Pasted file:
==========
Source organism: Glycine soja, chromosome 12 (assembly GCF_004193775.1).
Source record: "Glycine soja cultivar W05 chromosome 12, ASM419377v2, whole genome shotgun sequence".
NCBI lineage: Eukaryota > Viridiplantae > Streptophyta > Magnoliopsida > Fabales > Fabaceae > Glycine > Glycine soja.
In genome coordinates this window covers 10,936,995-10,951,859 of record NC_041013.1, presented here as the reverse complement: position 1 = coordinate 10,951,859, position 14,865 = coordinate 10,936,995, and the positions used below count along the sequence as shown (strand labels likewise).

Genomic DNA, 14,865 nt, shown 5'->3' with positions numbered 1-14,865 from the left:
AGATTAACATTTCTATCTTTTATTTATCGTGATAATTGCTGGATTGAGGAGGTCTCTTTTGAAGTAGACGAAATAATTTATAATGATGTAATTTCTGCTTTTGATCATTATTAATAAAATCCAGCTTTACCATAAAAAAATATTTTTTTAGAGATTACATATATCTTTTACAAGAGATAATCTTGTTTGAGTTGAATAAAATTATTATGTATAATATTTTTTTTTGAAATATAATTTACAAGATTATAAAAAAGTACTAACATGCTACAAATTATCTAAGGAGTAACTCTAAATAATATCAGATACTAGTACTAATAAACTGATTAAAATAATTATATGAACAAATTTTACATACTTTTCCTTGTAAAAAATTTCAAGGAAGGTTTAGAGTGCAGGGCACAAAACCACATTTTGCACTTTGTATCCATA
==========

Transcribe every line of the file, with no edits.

Source organism: Glycine soja, chromosome 12 (assembly GCF_004193775.1).
Source record: "Glycine soja cultivar W05 chromosome 12, ASM419377v2, whole genome shotgun sequence".
NCBI lineage: Eukaryota > Viridiplantae > Streptophyta > Magnoliopsida > Fabales > Fabaceae > Glycine > Glycine soja.
In genome coordinates this window covers 10,936,995-10,951,859 of record NC_041013.1, presented here as the reverse complement: position 1 = coordinate 10,951,859, position 14,865 = coordinate 10,936,995, and the positions used below count along the sequence as shown (strand labels likewise).

Genomic DNA, 14,865 nt, shown 5'->3' with positions numbered 1-14,865 from the left:
AGATTAACATTTCTATCTTTTATTTATCGTGATAATTGCTGGATTGAGGAGGTCTCTTTTGAAGTAGACGAAATAATTTATAATGATGTAATTTCTGCTTTTGATCATTATTAATAAAATCCAGCTTTACCATAAAAAAATATTTTTTTAGAGATTACATATATCTTTTACAAGAGATAATCTTGTTTGAGTTGAATAAAATTATTATGTATAATATTTTTTTTTGAAATATAATTTACAAGATTATAAAAAAGTACTAACATGCTACAAATTATCTAAGGAGTAACTCTAAATAATATCAGATACTAGTACTAATAAACTGATTAAAATAATTATATGAACAAATTTTACATACTTTTCCTTGTAAAAAATTTCAAGGAAGGTTTAGAGTGCAGGGCACAAAACCACATTTTGCACTTTGTATCCATA